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United States Court of Appeals, Ninth Circuit.

UNITED STATES of America, Plaintiff-Appellee, v. Brian STONE, Defendant-Appellant.

No. 18-10382

Decided: September 21, 2020

Before: SILER,* LEE, and BUMATAY, Circuit Judges. Michael D. Anderson, Assistant U.S. Attorney, Christopher Stanton Hales, Attorney, USSAC - Office of the US Attorney, Sacramento, CA, for Plaintiff-Appellee Karen Lee Landau, Esquire, Attorney, Oakland, CA, for Defendant-Appellant


Brian Stone appeals the district court's $243,680.84 restitution order under the Mandatory Victim Restitution Act (MVRA), arguing that the court wrongly imposed restitution for losses not caused by Stone and for insurance claims which were not fraudulent. We have jurisdiction under 28 U.S.C. § 1291. “The legality of an order of restitution is reviewed de novo, and factual findings supporting the order are reviewed for clear error. Provided that it is within the bounds of the statutory framework, a restitution order is reviewed for abuse of discretion.” United States v. Brock-Davis, 504 F.3d 991, 996 (9th Cir. 2007) (citations omitted). We vacate the restitution sentence and remand for the district court to recalculate restitution.

The district court did not err in imposing restitution for losses not directly caused by Stone's conduct but rather by his co-conspirators. “[R]estitution may be ordered for all persons directly harmed by the entire scheme and is thus not confined to harm caused by the particular offenses for which [the defendant] was convicted.” United States v. Johnson, 875 F.3d 422, 425 (9th Cir. 2017) (citation and quotations omitted). The evidence presented at trial and sentencing showed that Stone participated in the scheme alleged in the indictment.

The district court, however, erred in imposing restitution to insurance companies for claims that may not have been tainted by fraud. Under the MVRA, restitution “may only compensate a victim for actual losses caused by the defendant's criminal conduct.” United States v. Gaytan, 342 F.3d 1010, 1011 (9th Cir. 2003). Thus, “restitution may be awarded only for losses for which the defendant's conduct was an actual and proximate cause.” United States v. Swor, 728 F.3d 971, 974 (9th Cir. 2013) (quotations and citations omitted) (finding victim's loss too attenuated when defendant “introduce[ed] two people ․ in the course of carrying out a fraudulent scheme, [and] the two later, and independently, became involved in a separate, operationally different fraudulent scheme”); see also United States v. Follet, 269 F.3d 996, 999–1101 (9th Cir. 2001) (holding that a crisis center's costs for counseling a rape victim were too attenuated to be included in the rape defendant's restitution order).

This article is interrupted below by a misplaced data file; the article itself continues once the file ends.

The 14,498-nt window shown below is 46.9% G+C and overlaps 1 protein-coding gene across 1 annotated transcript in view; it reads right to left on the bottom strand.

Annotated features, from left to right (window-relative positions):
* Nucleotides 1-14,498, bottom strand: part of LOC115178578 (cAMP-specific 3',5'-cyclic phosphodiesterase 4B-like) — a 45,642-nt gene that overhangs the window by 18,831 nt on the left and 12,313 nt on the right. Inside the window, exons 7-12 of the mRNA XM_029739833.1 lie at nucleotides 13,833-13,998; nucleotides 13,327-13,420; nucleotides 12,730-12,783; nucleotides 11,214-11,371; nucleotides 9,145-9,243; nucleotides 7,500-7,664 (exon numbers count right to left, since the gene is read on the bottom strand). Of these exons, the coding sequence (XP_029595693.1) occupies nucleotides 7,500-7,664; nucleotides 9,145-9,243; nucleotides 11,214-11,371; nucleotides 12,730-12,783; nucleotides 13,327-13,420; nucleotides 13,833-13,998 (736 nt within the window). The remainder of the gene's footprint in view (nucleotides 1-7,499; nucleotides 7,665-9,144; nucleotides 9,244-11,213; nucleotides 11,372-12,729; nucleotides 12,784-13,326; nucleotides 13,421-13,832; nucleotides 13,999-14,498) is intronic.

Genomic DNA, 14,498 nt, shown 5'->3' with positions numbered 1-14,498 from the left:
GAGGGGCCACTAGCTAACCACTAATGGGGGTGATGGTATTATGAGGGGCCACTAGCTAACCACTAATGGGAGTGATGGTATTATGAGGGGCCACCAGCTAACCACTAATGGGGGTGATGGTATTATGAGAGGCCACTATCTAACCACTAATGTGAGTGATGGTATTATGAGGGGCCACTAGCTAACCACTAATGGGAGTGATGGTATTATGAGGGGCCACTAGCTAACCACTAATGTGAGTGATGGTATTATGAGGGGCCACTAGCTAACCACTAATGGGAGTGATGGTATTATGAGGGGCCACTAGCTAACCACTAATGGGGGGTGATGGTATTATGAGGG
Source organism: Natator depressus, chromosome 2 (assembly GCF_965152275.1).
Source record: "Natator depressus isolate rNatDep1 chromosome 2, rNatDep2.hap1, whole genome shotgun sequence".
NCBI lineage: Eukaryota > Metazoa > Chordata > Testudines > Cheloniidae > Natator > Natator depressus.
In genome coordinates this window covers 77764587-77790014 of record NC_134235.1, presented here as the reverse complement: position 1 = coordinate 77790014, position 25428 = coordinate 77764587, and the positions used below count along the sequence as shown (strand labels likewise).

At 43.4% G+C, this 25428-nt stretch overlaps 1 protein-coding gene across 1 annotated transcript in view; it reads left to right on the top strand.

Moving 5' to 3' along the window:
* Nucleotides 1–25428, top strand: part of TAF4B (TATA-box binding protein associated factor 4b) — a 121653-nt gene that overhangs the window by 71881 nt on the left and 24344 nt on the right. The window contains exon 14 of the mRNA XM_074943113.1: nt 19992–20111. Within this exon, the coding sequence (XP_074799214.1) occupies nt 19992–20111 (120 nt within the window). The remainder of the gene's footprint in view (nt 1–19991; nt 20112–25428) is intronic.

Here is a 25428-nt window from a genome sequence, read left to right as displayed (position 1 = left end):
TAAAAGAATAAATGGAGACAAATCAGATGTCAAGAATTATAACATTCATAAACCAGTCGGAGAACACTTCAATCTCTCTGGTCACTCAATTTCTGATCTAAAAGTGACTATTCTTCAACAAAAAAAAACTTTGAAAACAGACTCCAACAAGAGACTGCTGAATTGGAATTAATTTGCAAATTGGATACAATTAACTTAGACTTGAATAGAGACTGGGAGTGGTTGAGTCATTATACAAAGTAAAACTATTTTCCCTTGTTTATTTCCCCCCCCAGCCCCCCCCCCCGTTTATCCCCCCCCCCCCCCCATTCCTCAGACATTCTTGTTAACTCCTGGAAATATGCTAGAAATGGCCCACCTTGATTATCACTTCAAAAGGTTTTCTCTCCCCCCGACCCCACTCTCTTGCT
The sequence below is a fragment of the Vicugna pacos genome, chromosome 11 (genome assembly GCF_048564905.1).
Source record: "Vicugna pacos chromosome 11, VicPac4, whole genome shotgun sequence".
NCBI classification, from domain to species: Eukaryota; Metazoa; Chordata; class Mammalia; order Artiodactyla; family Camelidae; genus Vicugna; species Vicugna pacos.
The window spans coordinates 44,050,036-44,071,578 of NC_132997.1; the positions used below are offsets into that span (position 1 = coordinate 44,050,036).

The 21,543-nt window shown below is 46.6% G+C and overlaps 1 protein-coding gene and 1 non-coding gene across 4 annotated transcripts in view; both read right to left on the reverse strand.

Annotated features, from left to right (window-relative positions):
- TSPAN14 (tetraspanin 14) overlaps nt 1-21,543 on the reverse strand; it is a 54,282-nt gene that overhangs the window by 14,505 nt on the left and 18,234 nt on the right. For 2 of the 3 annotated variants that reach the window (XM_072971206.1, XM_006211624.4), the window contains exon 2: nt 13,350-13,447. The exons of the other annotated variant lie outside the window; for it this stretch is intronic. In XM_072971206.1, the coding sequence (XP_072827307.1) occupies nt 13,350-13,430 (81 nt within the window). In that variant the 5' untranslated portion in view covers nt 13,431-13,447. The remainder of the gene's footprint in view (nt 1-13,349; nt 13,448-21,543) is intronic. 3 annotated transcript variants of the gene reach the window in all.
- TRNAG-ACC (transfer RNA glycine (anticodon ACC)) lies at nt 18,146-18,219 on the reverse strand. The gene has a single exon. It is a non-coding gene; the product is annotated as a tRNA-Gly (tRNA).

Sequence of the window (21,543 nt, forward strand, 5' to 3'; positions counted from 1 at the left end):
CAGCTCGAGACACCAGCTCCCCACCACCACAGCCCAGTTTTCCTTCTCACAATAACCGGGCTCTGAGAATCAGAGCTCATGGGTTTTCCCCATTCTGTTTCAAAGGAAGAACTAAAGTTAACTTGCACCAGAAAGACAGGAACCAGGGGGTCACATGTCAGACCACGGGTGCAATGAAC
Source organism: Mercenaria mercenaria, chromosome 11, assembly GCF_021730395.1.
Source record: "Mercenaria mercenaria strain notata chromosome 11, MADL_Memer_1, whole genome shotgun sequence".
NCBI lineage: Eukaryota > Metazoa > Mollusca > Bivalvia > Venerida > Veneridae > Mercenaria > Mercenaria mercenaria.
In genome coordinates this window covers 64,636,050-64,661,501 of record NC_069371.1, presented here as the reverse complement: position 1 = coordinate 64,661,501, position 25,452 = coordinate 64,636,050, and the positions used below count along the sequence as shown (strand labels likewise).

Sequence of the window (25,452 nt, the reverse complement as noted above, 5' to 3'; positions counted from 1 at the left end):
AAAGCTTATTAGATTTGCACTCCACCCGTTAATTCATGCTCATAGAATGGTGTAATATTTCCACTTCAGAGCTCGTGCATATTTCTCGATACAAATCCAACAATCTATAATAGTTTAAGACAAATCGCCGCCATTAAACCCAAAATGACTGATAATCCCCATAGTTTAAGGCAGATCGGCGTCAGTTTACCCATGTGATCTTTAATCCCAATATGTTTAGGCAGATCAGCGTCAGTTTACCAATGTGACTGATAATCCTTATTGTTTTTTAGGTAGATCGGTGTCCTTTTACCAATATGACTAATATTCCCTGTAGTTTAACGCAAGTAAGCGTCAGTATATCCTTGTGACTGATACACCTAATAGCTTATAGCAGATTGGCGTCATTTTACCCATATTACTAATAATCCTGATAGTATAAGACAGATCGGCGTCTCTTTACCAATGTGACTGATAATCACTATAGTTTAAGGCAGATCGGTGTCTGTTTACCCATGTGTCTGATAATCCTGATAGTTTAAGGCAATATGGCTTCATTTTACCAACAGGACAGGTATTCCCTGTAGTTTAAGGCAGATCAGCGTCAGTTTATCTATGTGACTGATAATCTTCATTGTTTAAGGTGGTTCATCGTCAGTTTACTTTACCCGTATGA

The district court adopted the PSR's restitution amount without requiring the government to prove that the entire restitution amount resulted from fraud. It instead apparently relied on the government's assumption that the insurers would and could void the entire policy due to fraud. But because restitution covers only “actual losses” suffered by the insurers, the government had to provide evidence that no claims would have been paid absent Stone and his co-conspirators’ fraud. To meet this burden, the “government must provide the district court with more than just general invoices ostensibly identifying the amount of their losses.” United States v. Andrews, 600 F.3d 1167, 1171 (9th Cir. 2010) (quoting another source). Just because the insurance companies potentially had the right to cancel coverage does not mean they suffered those “actual losses.” Gaytan, 342 F.3d at 1011. The government thus had the burden to prove which portion of the insurance payout was fraudulent. It did not do so.

The government's reliance on United States v. Torlai, 728 F.3d 932, 939 (9th Cir. 2013), is misplaced. That case was interpreting the specific language for calculating intended losses under the Sentencing Guidelines, not the MVRA's restitution provision. See id. at 939. The purposes behind the Sentencing Guidelines and the MVRA are distinctly different: intended loss concerns culpability of the offender, while restitution is about “actual losses” to the victim.


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